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Applied Statistics: Analysis of Variance and Regression, 3rd Edition

ISBN: 978-0-470-57125-5
480 pages
December 2009
Applied Statistics: Analysis of Variance and Regression, 3rd Edition (047057125X) cover image
The Wiley Paperback Series consists of selected books that have been made more accessible to consumers in an effort to increase global appeal and general circulation. With these new unabridged softcover volumes, Wiley hopes to extend the lives of these works by making them available to future generations of statisticians, mathematicians, and scientists.

". . . overall this is an excellent book . . . I recommend this book to everyone . . ."
Statistical Methods in Medical Research

". . . it contains a wealth of useful up-to-date information and examples from the health sciences."
Technometrics

Applied Statistics: Analysis of Variance and Regression, Third Edition has been thoroughly revised to provide a comprehensive and up-to-date combination of sound statistical methodology, practical advice on the application of this methodology, and interpretation of output from statistical programs. Special features include comprehensive treatment of each topic, from summarization of data to presentation of results; a greater emphasis on regression, data screening, and confidence intervals; in-depth discussion of design-related topics such as mixed models and random effects; and overviews of more advanced topics. This valuable, self-contained textbook is eminently suitable for upper-undergraduate/graduate students and applied researchers with an interest in ANOVA techniques.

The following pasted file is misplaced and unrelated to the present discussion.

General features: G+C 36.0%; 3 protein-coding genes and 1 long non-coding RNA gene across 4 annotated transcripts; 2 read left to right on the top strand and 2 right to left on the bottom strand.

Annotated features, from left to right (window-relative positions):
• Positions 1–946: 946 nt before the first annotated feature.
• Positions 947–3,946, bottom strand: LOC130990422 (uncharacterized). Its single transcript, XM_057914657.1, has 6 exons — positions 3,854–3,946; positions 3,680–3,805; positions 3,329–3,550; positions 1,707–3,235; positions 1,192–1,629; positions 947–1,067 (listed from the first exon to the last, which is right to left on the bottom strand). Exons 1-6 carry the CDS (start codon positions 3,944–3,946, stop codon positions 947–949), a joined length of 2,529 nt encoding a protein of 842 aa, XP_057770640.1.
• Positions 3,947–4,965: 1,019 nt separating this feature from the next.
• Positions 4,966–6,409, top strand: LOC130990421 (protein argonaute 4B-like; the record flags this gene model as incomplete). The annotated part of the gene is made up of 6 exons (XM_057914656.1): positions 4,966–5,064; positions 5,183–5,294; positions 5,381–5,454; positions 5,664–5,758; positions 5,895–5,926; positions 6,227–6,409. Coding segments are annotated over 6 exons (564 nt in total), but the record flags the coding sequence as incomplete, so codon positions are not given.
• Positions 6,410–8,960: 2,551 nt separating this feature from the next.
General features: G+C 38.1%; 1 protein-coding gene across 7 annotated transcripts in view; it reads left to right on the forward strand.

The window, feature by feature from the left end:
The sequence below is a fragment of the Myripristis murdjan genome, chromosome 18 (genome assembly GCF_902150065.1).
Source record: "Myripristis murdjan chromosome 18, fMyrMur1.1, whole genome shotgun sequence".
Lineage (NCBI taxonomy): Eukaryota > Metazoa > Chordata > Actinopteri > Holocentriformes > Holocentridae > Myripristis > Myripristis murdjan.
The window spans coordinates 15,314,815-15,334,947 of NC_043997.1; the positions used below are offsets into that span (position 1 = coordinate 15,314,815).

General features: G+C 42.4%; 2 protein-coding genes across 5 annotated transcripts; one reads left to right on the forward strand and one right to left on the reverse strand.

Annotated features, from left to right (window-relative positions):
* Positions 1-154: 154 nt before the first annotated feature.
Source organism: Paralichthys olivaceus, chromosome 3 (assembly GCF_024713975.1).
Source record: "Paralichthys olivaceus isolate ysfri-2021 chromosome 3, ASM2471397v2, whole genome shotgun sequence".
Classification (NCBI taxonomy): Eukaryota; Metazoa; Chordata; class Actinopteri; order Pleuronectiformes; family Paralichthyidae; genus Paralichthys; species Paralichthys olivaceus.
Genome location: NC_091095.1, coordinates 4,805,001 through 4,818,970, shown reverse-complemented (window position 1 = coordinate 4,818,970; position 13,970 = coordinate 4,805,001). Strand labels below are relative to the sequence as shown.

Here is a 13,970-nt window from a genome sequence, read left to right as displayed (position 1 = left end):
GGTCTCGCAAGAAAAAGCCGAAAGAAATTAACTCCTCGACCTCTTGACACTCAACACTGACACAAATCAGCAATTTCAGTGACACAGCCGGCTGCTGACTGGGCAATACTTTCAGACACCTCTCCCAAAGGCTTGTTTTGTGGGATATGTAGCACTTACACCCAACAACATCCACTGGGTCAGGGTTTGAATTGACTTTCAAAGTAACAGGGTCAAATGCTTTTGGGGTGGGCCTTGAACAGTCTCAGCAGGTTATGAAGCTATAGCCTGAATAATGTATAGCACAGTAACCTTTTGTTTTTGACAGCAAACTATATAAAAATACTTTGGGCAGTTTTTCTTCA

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Preface.

1. Data Screening.

1.1 Variables and Their Classification.

1.2 Describing the Data.

1.3 Departures from Assumptions.

1.4 Summary.

2. One-Way Analysis of Variance Design.

2.1 One-Way Analysis of Variance with Fixed Effects.

2.2 One-Way Analysis of Variance with Random Effects.

2.3 Designing an Observational Study or Experiment.

2.4 Checking if the Data Fit the One-Way ANOVA Model.

2.5 What to Do if the Data Do Not Fit the Model.

2.6 Presentation and Interpretation of Results.

2.7 Summary.

3. Estimation and Simultaneous Inference.

3.1 Estimation for Single Population Means.

3.2 Estimation for Linear Combinations of Population Means.

3.3 Simultaneous Statistical Inference.

3.4 Inference for Variance Components.

3.5 Presentation and Interpretation of Results.

3.6 Summary.

4. Hierarchical or Nested Design.

4.1 Example.

4.2 The Model.

4.3 Analysis of Variance Table and F Tests.